As Van Jones discussed in the clip above from this Sunday's State of the Union on CNN, over the objections from "Boss Hogg" Haley Barbour, who of course defended him, Wisconsin Gov. and presidential contender Scott Walker knew full well the type of dog whistle politics he was playing when he refused to give Politico's Mike Allen a straight answer at the Koch shindig yesterday when asked whether President Obama is a Christian or not.
Walker continues to play same game we saw from him this past February, and as Capper noted at the time, at least he hasn't gone full birther yet, but it's still early in the campaign season.
Here's more from the LA Times: Why couldn't Scott Walker agree that President Obama is a Christian?:
Wisconsin Gov. (and prospective 2016 presidential candidate) Scott Walker is 0-for-2 when it comes to answering easy questions about President Obama.
First Walker was asked if he agreed with former New York Mayor Rudy Giuliani that Obama didn’t love America. "You should ask the president what he thinks about America,” Walker told the Associated Press. "I've never asked him, so I don't know." Contrast that response with this adroit if obvious statement released by aides to Jeb Bush: “Gov. Bush doesn't question President Obama's motives. He does question President Obama's disastrous policies."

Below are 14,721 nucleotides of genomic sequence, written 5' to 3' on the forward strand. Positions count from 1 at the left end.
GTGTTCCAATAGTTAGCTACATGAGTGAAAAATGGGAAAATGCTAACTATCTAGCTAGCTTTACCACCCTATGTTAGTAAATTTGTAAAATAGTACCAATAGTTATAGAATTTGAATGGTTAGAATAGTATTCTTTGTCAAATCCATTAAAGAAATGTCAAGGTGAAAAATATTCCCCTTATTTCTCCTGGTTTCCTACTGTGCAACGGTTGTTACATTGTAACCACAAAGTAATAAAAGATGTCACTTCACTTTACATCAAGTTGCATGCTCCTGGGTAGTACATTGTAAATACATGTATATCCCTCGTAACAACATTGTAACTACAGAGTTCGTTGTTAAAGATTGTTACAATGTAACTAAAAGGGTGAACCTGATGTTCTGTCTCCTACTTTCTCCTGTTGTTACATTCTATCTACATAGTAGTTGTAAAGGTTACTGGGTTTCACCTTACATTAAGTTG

Then, in what Walker’s defenders argued was a "gotcha" question, the Wisconsin governor was asked if he thought Obama was a Christian.
“I don’t know,” Walker said in an interview quoted in the Washington Post. He added: “I’ve actually never talked about it or I haven’t read about that. I’ve never asked him that.” [...]
Based on the public record, Walker should have been able to affirm personally what his spokeswoman did: that Obama identifies as a Christian -- and not just a "social justice" liberal Christian. In an interview with Christianity Today in 2008, Obama said that “accepting Jesus Christ in my life has been a powerful guide for my conduct and my values and my ideals.”
A lot of perfectly relevant questions posed to political candidates are "gotcha" questions in the sense that they seek to put the candidates on record about subjects they'd rather avoid. The way to avoid being "got" is to answer straightforwardly.